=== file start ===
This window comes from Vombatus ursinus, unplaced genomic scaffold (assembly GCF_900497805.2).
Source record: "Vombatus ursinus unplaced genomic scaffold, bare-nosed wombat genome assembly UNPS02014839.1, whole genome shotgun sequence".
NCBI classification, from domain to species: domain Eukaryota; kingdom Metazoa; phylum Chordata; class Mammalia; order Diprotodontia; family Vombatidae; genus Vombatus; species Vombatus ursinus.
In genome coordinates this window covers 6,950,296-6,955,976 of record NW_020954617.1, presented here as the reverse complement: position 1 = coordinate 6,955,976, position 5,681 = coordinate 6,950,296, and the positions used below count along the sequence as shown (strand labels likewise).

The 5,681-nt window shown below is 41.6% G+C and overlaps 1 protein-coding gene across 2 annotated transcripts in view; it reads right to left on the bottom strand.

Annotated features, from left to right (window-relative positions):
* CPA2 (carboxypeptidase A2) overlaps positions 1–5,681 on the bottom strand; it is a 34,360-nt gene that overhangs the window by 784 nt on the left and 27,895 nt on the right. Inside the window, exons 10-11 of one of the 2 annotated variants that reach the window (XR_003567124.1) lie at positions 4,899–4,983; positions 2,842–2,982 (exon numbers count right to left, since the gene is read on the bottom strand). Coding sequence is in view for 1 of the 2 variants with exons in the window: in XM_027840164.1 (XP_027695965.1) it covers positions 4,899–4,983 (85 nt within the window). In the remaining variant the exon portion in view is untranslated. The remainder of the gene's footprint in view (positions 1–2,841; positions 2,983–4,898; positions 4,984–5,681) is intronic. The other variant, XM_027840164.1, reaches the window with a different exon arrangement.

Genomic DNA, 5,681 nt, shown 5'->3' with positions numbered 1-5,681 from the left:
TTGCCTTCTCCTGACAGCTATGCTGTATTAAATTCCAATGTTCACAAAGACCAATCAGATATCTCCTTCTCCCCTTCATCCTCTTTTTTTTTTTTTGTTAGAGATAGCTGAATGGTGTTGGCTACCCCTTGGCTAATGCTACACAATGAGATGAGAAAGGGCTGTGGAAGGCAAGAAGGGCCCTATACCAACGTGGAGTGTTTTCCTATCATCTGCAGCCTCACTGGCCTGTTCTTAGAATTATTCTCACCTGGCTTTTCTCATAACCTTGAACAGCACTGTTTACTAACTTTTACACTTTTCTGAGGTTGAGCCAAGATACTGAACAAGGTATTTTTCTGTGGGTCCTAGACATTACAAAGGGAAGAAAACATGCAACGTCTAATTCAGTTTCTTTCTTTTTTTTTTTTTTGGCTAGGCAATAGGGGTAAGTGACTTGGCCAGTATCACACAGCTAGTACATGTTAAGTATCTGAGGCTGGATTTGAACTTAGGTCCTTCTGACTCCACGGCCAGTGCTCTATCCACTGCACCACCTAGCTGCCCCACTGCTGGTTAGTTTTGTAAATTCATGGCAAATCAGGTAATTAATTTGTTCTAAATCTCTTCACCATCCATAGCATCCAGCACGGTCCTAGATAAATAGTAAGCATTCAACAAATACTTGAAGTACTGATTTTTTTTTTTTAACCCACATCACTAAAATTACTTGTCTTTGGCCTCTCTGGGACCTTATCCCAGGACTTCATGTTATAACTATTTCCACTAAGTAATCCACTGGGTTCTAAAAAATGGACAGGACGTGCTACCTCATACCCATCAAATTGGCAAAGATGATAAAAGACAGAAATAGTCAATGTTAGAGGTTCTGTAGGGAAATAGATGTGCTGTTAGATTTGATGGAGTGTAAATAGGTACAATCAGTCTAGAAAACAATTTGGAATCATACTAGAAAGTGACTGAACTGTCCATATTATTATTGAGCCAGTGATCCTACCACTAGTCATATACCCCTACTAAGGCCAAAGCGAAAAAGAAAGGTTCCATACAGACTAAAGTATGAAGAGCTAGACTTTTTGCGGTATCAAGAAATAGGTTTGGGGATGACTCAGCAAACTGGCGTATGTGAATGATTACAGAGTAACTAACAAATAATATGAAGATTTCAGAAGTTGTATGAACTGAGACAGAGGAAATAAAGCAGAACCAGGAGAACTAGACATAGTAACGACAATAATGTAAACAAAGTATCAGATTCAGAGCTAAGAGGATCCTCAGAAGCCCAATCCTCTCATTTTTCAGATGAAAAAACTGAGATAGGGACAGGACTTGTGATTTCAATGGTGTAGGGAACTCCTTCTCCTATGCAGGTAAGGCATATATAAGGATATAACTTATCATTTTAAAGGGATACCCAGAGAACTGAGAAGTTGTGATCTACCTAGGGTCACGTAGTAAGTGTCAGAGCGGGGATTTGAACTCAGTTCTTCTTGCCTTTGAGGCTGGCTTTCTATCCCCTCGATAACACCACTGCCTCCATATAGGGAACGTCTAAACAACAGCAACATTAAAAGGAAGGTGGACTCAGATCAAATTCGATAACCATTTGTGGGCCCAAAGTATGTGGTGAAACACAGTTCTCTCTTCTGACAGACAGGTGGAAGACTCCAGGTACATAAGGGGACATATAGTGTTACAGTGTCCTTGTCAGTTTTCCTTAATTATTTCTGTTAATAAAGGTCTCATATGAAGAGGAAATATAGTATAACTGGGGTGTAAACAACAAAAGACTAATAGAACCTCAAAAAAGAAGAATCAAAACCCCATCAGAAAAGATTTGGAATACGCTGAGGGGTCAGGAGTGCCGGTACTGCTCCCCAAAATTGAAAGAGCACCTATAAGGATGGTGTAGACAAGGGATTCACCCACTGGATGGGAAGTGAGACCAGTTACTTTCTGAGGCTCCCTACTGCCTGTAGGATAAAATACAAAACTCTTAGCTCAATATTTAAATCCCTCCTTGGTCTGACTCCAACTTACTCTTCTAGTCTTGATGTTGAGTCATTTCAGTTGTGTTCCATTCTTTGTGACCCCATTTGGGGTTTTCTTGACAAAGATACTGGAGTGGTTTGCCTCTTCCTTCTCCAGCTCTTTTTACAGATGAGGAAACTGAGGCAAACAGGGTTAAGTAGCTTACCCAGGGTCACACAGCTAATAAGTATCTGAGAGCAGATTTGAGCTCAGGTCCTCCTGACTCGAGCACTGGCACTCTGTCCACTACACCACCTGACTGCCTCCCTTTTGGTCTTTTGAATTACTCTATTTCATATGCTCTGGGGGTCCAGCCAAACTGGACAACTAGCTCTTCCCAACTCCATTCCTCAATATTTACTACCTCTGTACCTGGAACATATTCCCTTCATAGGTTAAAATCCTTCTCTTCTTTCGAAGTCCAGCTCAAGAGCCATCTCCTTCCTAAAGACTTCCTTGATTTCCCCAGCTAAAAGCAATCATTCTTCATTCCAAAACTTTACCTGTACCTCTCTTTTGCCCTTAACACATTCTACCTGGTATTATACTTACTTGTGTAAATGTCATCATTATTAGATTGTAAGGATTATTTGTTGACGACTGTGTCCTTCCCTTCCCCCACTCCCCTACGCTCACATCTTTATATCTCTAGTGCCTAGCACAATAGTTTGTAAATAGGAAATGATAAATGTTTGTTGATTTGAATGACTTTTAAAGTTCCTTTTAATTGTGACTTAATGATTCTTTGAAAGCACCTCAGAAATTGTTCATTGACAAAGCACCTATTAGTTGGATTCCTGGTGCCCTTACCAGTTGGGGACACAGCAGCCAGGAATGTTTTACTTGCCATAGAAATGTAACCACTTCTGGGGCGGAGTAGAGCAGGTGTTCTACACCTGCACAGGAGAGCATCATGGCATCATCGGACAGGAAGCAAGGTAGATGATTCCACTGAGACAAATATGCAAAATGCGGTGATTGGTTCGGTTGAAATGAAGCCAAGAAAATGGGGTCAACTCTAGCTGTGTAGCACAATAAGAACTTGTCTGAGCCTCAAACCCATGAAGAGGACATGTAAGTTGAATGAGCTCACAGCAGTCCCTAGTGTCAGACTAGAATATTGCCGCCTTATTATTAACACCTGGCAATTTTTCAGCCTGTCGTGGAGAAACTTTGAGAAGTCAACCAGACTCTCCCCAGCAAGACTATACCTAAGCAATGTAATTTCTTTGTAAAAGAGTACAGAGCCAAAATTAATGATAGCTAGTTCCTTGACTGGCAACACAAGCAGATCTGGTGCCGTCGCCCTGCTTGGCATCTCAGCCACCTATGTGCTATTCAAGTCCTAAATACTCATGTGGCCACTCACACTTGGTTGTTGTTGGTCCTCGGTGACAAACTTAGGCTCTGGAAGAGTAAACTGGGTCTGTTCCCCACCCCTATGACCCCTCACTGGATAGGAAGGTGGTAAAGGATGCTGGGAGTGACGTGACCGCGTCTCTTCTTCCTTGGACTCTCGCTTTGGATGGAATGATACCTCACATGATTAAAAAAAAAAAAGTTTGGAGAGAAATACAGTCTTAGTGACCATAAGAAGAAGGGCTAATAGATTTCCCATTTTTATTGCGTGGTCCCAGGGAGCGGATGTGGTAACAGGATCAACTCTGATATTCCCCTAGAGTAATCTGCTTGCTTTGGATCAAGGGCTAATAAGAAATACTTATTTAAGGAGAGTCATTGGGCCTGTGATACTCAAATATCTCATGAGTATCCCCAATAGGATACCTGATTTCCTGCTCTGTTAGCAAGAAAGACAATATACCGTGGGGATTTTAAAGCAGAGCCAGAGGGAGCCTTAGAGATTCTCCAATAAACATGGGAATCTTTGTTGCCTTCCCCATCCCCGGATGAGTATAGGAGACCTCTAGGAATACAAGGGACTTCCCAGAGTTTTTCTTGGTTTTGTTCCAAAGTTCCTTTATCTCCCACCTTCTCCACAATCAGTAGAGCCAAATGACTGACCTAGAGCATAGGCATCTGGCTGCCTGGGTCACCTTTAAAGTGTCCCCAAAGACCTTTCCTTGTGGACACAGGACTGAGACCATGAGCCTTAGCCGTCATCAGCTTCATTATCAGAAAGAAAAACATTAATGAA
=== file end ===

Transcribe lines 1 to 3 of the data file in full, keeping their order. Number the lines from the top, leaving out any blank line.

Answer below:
This window comes from Vombatus ursinus, unplaced genomic scaffold (assembly GCF_900497805.2).
Source record: "Vombatus ursinus unplaced genomic scaffold, bare-nosed wombat genome assembly UNPS02014839.1, whole genome shotgun sequence".
NCBI classification, from domain to species: domain Eukaryota; kingdom Metazoa; phylum Chordata; class Mammalia; order Diprotodontia; family Vombatidae; genus Vombatus; species Vombatus ursinus.